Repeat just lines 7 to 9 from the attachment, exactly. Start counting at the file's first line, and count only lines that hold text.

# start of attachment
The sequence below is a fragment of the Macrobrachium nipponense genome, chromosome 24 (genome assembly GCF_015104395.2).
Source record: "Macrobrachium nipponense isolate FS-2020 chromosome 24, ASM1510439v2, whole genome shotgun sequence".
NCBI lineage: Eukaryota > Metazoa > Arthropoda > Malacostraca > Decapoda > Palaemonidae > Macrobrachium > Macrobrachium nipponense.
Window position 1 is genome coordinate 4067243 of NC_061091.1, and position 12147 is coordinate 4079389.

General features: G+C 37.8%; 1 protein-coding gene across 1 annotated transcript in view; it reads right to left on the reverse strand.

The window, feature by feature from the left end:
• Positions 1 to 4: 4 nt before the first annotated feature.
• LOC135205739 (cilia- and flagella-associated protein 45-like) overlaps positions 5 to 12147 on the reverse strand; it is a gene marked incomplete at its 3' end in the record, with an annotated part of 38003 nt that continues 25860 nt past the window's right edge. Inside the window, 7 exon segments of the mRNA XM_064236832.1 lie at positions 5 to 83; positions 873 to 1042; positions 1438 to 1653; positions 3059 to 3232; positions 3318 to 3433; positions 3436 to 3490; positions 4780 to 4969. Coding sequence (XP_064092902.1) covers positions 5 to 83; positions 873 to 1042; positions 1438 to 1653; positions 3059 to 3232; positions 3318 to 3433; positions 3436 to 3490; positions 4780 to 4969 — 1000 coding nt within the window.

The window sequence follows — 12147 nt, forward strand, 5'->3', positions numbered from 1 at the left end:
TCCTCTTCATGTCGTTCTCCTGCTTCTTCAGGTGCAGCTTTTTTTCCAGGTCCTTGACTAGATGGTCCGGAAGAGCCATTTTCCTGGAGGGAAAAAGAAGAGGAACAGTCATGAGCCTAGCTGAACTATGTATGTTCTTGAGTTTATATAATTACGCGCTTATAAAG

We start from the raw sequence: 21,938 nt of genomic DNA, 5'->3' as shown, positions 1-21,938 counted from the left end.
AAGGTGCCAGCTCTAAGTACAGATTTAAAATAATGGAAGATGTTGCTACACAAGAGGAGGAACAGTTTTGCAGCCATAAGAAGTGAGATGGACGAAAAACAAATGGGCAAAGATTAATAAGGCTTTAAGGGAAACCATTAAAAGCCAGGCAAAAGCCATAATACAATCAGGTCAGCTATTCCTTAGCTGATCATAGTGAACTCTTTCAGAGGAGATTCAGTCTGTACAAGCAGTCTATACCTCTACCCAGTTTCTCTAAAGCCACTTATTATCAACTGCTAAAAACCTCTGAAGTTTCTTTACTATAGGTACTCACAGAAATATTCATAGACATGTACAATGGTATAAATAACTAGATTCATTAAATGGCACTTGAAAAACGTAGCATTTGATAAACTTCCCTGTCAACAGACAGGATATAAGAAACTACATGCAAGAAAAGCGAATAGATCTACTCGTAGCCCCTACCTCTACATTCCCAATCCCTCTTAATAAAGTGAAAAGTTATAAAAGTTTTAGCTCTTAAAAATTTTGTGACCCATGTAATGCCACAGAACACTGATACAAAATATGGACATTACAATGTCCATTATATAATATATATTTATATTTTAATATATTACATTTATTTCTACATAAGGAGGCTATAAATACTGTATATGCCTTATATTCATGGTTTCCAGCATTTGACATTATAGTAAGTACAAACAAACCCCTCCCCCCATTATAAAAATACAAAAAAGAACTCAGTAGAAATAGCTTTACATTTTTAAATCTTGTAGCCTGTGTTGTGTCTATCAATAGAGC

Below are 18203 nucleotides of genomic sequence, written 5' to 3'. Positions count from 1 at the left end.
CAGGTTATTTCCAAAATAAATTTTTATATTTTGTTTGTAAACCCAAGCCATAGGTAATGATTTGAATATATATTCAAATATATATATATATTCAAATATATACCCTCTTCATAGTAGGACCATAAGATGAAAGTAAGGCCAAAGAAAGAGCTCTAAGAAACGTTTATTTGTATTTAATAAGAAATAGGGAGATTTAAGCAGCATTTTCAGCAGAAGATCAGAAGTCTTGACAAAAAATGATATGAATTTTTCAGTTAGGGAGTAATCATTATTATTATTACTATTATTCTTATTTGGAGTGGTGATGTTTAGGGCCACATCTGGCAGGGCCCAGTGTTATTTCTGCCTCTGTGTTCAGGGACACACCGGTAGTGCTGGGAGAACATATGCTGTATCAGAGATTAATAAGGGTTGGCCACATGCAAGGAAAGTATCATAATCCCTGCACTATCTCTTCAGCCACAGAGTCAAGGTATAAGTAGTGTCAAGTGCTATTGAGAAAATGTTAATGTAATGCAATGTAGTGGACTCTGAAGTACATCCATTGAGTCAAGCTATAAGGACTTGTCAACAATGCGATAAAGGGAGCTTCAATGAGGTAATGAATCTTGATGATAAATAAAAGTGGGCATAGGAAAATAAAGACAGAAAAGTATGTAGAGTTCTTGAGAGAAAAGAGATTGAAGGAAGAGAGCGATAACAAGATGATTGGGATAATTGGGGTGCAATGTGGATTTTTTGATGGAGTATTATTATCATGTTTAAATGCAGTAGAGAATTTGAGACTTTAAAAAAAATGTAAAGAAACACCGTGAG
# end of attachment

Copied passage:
• Positions 1 to 4: 4 nt before the first annotated feature.
• LOC135205739 (cilia- and flagella-associated protein 45-like) overlaps positions 5 to 12147 on the reverse strand; it is a gene marked incomplete at its 3' end in the record, with an annotated part of 38003 nt that continues 25860 nt past the window's right edge. Inside the window, 7 exon segments of the mRNA XM_064236832.1 lie at positions 5 to 83; positions 873 to 1042; positions 1438 to 1653; positions 3059 to 3232; positions 3318 to 3433; positions 3436 to 3490; positions 4780 to 4969. Coding sequence (XP_064092902.1) covers positions 5 to 83; positions 873 to 1042; positions 1438 to 1653; positions 3059 to 3232; positions 3318 to 3433; positions 3436 to 3490; positions 4780 to 4969 — 1000 coding nt within the window.

The window sequence follows — 12147 nt, forward strand, 5'->3', positions numbered from 1 at the left end: